Belfast Telegraph

Saturday 27 December 2014

Castle graffiti should stay: Earl

A peer has asked to keep a controversial graffiti mural on the walls of his family's 13th century castle
A peer has asked to keep a controversial graffiti mural on the walls of his family's 13th century castle

A peer has asked to keep a controversial graffiti mural on the walls of his family's 13th century castle.

The Earl of Glasgow has written to Historic Scotland seeking guidance on whether the exhibit, which took 1500 cans of enamel auto spray paint to complete, might be allowed to remain as a permanent feature of Kelburn Castle, in Largs, Ayrshire.

Work on the mural, which features a psychedelic series of interwoven cartoons depicting surreal urban culture, was completed by a group of Brazilian graffiti artists commissioned by the earl's son and daughter in 2007 at a cost of £20,000.

It was permitted by North Ayrshire Council on the understanding that it was temporary.

A three year limit was put on the graffiti, pending the start of work to replace the harling render on the exterior of the turret.

The castle is located in the grounds of Kelburn Estate, which also houses a country centre open to the public and featuring a series of outdoor attractions.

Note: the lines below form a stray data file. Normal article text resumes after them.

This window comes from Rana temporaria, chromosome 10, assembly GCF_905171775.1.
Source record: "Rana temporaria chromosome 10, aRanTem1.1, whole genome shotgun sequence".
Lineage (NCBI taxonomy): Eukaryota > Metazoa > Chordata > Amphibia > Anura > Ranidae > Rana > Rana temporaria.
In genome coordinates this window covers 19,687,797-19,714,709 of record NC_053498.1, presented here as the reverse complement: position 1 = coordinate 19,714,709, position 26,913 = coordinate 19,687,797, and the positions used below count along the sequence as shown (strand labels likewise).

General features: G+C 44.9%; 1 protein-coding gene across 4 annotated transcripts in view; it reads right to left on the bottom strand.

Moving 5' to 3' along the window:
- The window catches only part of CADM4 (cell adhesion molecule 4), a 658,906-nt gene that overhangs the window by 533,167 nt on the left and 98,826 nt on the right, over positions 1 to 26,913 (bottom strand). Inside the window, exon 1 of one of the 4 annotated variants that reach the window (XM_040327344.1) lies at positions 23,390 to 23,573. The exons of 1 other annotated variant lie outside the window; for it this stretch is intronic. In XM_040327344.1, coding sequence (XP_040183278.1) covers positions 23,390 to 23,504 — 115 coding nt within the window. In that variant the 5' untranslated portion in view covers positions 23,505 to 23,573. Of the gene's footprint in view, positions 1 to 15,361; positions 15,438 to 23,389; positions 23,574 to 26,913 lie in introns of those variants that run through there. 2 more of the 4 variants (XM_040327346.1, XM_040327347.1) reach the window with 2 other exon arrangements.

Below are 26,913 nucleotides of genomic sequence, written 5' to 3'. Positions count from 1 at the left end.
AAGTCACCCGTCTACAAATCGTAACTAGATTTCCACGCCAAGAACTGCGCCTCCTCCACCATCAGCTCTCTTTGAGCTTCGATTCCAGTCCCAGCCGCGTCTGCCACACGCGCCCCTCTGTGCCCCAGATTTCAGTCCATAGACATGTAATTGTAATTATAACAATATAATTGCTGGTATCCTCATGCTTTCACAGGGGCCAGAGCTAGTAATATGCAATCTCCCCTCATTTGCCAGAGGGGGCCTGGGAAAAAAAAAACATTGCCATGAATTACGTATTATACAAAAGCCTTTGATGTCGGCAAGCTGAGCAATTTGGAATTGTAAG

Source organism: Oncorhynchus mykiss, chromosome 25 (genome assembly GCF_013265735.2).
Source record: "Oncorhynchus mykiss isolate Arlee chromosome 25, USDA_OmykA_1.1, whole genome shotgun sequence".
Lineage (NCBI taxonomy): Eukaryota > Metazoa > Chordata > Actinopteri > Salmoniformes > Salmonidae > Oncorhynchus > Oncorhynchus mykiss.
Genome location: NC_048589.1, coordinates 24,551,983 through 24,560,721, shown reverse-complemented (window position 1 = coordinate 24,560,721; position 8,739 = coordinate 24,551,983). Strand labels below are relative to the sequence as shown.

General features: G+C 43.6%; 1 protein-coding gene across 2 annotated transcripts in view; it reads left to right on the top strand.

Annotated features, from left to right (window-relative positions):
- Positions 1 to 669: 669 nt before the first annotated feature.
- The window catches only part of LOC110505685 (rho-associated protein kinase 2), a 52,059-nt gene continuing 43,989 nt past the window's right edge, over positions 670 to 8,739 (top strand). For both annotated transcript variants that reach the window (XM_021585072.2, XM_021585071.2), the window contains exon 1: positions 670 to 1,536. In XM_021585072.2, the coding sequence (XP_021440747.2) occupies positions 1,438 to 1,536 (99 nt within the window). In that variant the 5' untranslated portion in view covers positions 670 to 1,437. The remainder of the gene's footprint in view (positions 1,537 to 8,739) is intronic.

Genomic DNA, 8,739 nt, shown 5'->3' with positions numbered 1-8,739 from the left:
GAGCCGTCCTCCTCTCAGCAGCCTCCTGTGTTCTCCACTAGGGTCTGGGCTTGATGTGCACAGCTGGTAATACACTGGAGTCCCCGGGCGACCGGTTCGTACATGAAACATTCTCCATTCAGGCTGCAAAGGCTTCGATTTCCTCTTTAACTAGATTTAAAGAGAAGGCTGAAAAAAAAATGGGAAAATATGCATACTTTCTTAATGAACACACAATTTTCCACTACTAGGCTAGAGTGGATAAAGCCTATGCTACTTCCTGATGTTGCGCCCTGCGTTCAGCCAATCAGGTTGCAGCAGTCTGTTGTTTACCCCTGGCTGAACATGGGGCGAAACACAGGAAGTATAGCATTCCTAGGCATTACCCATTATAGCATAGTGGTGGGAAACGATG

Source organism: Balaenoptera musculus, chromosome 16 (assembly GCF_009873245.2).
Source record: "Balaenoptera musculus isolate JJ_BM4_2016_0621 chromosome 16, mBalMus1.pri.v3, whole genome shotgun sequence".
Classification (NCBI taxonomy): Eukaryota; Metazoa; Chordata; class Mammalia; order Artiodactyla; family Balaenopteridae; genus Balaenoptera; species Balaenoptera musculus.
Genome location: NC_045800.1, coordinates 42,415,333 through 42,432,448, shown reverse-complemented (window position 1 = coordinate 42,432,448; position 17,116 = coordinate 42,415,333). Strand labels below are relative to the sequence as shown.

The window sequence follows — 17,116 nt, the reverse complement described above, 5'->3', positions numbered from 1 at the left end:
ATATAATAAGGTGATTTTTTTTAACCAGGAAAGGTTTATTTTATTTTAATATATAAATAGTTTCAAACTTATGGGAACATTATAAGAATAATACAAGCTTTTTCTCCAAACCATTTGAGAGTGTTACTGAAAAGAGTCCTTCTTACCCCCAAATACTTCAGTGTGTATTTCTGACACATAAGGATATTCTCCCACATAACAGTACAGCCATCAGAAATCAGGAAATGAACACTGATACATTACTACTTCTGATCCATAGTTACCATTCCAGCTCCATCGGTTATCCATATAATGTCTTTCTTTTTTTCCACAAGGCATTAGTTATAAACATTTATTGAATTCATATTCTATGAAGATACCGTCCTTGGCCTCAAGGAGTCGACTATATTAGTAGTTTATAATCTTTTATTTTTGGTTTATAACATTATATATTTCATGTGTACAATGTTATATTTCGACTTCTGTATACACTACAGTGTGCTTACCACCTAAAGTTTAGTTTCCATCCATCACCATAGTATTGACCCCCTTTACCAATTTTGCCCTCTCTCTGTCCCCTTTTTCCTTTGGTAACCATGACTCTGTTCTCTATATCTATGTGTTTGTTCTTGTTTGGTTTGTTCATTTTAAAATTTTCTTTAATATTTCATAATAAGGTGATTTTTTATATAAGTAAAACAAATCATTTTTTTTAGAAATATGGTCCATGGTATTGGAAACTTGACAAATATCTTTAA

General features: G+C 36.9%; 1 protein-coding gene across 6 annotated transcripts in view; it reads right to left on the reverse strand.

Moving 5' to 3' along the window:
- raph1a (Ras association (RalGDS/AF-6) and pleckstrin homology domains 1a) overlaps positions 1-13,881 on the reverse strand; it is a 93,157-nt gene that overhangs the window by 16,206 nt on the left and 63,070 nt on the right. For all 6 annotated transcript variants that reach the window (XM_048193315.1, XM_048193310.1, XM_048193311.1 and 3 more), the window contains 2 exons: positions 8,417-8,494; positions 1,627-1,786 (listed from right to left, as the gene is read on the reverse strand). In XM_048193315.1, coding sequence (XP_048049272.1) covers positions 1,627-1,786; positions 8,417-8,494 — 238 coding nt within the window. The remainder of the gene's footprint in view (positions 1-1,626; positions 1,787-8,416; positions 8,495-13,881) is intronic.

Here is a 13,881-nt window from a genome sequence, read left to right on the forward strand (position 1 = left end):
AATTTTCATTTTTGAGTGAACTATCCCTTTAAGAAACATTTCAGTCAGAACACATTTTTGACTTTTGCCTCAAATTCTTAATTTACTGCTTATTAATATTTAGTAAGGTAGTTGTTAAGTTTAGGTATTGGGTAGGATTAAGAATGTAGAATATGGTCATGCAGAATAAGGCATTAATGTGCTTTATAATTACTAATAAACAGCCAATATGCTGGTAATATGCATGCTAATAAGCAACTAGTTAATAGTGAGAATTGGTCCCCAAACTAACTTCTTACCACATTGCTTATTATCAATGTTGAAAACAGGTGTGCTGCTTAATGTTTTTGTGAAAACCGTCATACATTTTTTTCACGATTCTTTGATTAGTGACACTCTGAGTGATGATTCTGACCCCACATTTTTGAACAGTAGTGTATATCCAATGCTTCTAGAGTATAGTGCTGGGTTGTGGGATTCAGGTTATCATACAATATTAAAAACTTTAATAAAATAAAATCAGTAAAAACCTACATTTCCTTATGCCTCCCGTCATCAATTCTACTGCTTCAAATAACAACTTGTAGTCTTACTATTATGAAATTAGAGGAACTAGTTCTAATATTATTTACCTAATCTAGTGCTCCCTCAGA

The mural has become a popular feature and last month it was named as one of the world's top 10 examples of street art by author and designer Tristan Manco - on a par with Banksy's work in Los Angeles and the Favela Morro Da Providencia in Rio de Janeiro.

The latest memorandum of guidance published by Historic Scotland states that owners of listed properties should only use "historically correct colours in a manner which is appropriate to the building".

It adds: "Where more than one colour is to be used, they should all relate to the architectural features of the whole building in a logical and consistent manner. The painting of one storey a different colour from another, or indeed any part of the building differently from the remainder, should always be avoided."

The earl, Patrick Boyle, whose family has been in Kelburn Castle for 800 years, has written to Ranald MacInnes, Historic Scotland's principal inspector for Glasgow and the south west, seeking to establish whether it is likely the agency would object if he sought consent from the local authority to allow the graffiti to stay indefinitely.

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